I initially planted them not as an experiment but as dinner. I didn’t harvest them all, and after a winter on California’s central coast (which is subtropical), I expected the survivors to bolt and flower as soon as the days grew longer and warmer. They did not. I puzzled over it for awhile before realizing that the cold period had not long enough for vernalization to occur. They still don’t know that winter has come and gone, twice. They are eternally young.
Except by chance, as with my beets, most people will not encounter an example of vernalization as clear as this. But in temperate fruits and nuts (including, but not limited to, apple, pear, apricot, nectarine, peach, plum, and many berries—Rubus and Ribes, for instance, as well as almond, filbert, and pistachio), it’s all too easy in warmer climates to stumble upon plants that have not had a sufficient period of cold (or “chilling hours”).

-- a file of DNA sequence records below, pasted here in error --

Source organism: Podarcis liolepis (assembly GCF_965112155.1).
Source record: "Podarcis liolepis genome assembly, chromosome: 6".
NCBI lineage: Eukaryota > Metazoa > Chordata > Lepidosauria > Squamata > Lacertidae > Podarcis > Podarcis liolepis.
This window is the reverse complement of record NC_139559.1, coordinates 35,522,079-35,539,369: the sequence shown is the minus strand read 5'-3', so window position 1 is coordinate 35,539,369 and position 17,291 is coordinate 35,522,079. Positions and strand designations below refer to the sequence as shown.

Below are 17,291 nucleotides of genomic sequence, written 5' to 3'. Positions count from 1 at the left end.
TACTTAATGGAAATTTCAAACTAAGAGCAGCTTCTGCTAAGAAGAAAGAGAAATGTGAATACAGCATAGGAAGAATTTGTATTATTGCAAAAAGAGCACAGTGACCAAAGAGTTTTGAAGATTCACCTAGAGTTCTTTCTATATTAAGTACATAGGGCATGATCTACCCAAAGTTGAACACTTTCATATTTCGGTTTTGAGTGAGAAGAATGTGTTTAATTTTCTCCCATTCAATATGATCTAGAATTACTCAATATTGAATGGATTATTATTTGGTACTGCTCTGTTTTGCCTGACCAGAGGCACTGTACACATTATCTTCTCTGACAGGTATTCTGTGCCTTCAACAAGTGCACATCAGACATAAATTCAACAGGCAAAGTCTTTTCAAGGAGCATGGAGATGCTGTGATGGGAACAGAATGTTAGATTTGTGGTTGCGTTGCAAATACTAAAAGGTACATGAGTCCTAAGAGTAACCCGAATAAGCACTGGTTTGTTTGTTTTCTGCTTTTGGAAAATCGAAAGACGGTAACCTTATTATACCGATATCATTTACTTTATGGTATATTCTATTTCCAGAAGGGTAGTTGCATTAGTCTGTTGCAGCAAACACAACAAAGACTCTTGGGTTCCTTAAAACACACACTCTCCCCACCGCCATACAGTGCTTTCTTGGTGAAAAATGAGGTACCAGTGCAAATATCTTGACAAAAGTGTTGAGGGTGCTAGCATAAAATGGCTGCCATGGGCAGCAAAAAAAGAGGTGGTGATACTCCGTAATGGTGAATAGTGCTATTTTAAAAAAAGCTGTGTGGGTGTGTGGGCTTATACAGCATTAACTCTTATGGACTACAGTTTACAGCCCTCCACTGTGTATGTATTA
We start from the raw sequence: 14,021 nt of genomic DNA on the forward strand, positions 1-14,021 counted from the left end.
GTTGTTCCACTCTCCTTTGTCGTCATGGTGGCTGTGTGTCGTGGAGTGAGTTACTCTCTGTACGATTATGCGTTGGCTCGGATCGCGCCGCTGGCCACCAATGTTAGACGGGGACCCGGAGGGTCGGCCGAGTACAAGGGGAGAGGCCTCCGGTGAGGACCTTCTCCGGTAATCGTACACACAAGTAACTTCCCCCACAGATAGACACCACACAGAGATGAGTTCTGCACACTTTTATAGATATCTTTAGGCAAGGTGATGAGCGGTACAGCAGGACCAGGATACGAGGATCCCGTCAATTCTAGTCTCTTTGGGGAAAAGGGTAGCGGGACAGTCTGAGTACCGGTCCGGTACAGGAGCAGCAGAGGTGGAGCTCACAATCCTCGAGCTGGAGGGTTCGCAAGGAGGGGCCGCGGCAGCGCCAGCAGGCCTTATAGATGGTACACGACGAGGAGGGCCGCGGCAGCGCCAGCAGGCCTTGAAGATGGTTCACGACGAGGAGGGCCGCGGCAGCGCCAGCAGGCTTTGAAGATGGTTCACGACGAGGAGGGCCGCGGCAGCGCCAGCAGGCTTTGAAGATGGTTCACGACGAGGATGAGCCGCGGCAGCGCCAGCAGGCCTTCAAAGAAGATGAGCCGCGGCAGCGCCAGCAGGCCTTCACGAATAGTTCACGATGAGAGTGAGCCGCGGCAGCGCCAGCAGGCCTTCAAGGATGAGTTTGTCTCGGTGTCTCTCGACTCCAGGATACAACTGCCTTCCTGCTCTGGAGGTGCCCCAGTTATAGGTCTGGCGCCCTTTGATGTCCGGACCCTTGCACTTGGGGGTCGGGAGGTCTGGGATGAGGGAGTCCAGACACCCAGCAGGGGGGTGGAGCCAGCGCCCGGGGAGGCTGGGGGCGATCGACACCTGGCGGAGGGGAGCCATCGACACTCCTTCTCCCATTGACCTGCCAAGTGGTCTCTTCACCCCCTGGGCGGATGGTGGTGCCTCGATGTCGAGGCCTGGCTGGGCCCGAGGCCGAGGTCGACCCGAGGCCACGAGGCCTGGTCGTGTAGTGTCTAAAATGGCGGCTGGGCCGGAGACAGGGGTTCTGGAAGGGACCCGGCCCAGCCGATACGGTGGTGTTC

Temperate fruits and nuts need between 100 to 1400 chilling hours to grow normally. Exactly what determines a “chilling hour” is not clear, but there are a number of empirical models that are used to calculate chilling hours (see for example click here). The basic idea is that flower bud dormancy is broken when a plant is subjected to sufficient increments of temperature between freezing and 45°F during November through mid-February; cool temperatures in December and January seem to be most important. Chilling hours are cumulative. Temperatures below freezing do not add to cumulative chilling hours, and daytime temperatures >60°F reduce them. After the minimum chill requirement has been met, the plant is released from bud dormancy, although it may not begin to grow actively until temperatures warm up later in spring.